Gov. Gavin Newsom dealt a major blow to the nation’s already anemic death penalty on Wednesday when he announced a moratorium on the practice in California. With 737 death row prisoners, the state has by far the nation’s largest death row, dwarfing the next largest states, Florida with 353 and Texas with 232. The death penalty is a barbaric penalty that is riddled with error and bias, and other states should follow California’s lead in halting its use immediately.
The impact of Gov. Newsom’s decision cannot be understated. By suspending the death penalty in California, Newsom reduced the number of death row prisoners in the United States under threat of execution by over 25 percent.
The death penalty in California, and everywhere it is practiced in America, is inseparable from the taint of racial discrimination. In fact, racial bias does not come at one stage of this process — it permeates the entire process. Prosecutors discriminate against jurors of color in jury selection, and the death penalty is used overwhelmingly in favor of white victims rather than victims of color.
The death penalty in California also suffers from an innocence problem. Five former death row prisoners have been exonerated in California, and there are almost certainly other innocent prisoners who remain on the row while their appeals languish under California’s broken system.
There is also a base problem of unfairness with the practice that is largely unseen by the public in the form of abysmal lawyering that all too often is behind death sentences. Twenty-five years ago, Steve Bright, a renowned civil rights lawyer from Atlanta, said the death penalty is reserved not for those who commit the worst crimes, but for those with the worst lawyers. Sadly his words ring as true today as they did then. While there are hundreds of qualified, hard-working death penalty attorneys, too many defendants face capital trials with the worst our profession has to offer.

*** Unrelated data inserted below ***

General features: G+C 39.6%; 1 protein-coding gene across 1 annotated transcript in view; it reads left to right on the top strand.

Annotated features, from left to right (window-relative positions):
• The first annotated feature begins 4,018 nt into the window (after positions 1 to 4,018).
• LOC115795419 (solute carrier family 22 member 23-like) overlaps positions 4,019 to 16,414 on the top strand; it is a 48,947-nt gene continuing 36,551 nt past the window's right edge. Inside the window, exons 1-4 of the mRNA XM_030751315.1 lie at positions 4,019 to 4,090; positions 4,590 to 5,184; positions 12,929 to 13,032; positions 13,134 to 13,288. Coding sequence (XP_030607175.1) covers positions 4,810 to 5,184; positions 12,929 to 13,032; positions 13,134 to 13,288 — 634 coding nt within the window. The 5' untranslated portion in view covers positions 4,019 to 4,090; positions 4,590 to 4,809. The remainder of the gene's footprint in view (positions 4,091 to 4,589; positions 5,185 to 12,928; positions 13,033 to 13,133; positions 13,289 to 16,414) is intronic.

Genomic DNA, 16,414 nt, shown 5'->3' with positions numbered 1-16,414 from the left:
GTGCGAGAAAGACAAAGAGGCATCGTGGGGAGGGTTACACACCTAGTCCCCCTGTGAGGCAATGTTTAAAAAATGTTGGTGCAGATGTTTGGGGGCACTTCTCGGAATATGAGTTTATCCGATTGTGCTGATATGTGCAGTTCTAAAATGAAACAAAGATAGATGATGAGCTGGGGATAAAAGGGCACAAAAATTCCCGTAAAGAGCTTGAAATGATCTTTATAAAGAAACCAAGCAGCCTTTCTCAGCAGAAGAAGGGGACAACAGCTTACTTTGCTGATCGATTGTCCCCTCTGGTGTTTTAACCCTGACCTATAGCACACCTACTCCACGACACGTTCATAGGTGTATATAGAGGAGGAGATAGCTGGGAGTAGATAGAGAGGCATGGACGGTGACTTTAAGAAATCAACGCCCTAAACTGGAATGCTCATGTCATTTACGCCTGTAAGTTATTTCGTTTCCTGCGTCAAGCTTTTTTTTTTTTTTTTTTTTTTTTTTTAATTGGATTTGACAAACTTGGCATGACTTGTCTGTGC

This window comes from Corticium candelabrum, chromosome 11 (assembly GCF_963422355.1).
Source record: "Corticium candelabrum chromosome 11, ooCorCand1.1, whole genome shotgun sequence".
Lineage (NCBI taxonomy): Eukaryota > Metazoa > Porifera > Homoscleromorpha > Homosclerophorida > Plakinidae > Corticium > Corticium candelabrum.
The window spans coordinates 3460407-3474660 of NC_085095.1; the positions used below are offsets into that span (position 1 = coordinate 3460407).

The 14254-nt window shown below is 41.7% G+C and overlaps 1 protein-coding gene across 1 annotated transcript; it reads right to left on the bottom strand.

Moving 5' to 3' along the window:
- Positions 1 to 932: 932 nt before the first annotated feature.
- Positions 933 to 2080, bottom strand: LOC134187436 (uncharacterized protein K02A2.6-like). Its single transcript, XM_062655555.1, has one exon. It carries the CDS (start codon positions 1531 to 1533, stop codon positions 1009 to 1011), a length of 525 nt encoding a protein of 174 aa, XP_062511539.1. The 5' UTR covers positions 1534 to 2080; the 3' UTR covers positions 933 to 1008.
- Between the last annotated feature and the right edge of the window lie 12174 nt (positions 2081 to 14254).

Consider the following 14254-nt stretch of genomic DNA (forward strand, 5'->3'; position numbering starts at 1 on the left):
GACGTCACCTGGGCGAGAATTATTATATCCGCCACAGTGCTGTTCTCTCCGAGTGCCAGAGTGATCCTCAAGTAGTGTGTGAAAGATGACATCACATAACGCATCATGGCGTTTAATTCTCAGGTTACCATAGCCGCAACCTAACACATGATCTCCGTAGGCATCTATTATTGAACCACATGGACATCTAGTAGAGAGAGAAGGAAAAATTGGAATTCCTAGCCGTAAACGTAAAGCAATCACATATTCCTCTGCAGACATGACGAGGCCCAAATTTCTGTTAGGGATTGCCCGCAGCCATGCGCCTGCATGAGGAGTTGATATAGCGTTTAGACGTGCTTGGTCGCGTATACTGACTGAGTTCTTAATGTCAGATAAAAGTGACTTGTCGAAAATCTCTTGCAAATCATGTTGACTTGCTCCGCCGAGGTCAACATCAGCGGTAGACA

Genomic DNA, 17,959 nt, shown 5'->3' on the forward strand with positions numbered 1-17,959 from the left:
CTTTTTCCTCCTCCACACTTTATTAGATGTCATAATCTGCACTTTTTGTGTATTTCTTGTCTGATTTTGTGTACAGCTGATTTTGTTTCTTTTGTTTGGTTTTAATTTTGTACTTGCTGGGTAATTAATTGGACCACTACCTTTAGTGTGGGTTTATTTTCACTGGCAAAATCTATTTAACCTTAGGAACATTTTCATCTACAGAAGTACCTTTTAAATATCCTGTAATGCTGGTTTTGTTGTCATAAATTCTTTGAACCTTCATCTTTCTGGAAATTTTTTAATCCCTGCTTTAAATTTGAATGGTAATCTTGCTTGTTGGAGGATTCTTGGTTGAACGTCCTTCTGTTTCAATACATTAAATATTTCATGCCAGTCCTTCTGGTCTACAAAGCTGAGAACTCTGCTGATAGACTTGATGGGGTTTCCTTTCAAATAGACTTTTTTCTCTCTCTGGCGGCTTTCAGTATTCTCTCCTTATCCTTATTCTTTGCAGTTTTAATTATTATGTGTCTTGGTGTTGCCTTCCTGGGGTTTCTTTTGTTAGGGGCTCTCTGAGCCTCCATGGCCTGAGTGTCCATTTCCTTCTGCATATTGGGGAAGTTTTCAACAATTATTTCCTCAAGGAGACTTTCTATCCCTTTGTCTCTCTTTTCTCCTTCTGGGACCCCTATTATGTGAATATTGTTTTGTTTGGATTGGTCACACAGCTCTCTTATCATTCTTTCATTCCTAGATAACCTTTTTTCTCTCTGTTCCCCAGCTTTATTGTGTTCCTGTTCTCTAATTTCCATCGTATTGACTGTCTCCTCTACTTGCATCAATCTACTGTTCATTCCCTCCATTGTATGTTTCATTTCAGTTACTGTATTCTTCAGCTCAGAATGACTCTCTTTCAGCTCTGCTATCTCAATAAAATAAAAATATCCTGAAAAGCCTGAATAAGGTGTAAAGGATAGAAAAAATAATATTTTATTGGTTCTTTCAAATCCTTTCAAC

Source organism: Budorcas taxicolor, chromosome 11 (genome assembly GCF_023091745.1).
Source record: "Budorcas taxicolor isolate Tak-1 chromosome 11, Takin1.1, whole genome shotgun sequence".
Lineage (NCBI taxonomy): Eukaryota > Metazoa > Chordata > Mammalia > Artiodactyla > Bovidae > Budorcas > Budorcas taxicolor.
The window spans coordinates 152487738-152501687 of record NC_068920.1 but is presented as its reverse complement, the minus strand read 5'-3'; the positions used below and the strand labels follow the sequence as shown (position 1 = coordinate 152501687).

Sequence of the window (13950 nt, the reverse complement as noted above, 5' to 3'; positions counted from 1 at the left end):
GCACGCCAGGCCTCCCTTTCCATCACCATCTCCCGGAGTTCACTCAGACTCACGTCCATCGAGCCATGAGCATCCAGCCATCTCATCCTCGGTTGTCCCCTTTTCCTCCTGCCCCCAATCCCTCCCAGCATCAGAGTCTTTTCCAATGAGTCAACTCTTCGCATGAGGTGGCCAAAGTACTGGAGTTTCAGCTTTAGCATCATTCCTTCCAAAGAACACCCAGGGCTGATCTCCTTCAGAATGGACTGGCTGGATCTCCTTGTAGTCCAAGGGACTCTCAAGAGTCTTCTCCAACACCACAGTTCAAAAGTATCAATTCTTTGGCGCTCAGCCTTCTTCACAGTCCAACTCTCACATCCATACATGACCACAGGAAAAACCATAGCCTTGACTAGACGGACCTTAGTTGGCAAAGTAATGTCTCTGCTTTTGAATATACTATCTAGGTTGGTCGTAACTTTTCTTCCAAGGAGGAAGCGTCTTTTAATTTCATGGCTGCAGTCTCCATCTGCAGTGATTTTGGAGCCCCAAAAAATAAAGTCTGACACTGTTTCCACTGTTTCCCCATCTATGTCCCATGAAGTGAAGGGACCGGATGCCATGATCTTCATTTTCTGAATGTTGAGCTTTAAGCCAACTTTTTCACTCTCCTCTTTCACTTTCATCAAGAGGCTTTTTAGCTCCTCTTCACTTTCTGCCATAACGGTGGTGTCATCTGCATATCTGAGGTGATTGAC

Gov. Newsom’s action has California taking the lead in halting executions on the nation’s largest death row. But it’s also worth pointing out that he is now part of an accelerating nationwide trend in the legislatures, courts, and governors that have weighed the death penalty’s fatal flaws and rejected it accordingly.
The Washington State Supreme Court ended the death penalty in 2018, becoming the third high court to reject the death penalty under state constitutional grounds because of racial bias. Wyoming and Utah — both conservative states — have each come close to repealing the death penalty, based on concerns about costs and innocence. The New Hampshire House voted overwhelmingly for repeal this month, and the bill now moves to the New Hampshire Senate, where it has previously passed. And a large number of governors have now suspended the death penalty because of grave concerns with its fairness and applications, including the governors of Oregon, Pennsylvania, and Colorado. Ohio Gov. Mike DeWine just announced a moratorium because of the unconstitutional and excruciating pain inflicted under its lethal injection protocol.
The death penalty represents the most egregious wrong our criminal punishment system can mete out — taking someone’s life. Gov. Newsom has struck a blow against this barbaric and flawed practice. Legislators, justices, and governors should take note. The U.S. Supreme Court should take note.
The tide is turning against the death penalty, and now is the time to end this arbitrary, unfair, and discriminatory method of punishment nationally.
Authored by Saliqa Khan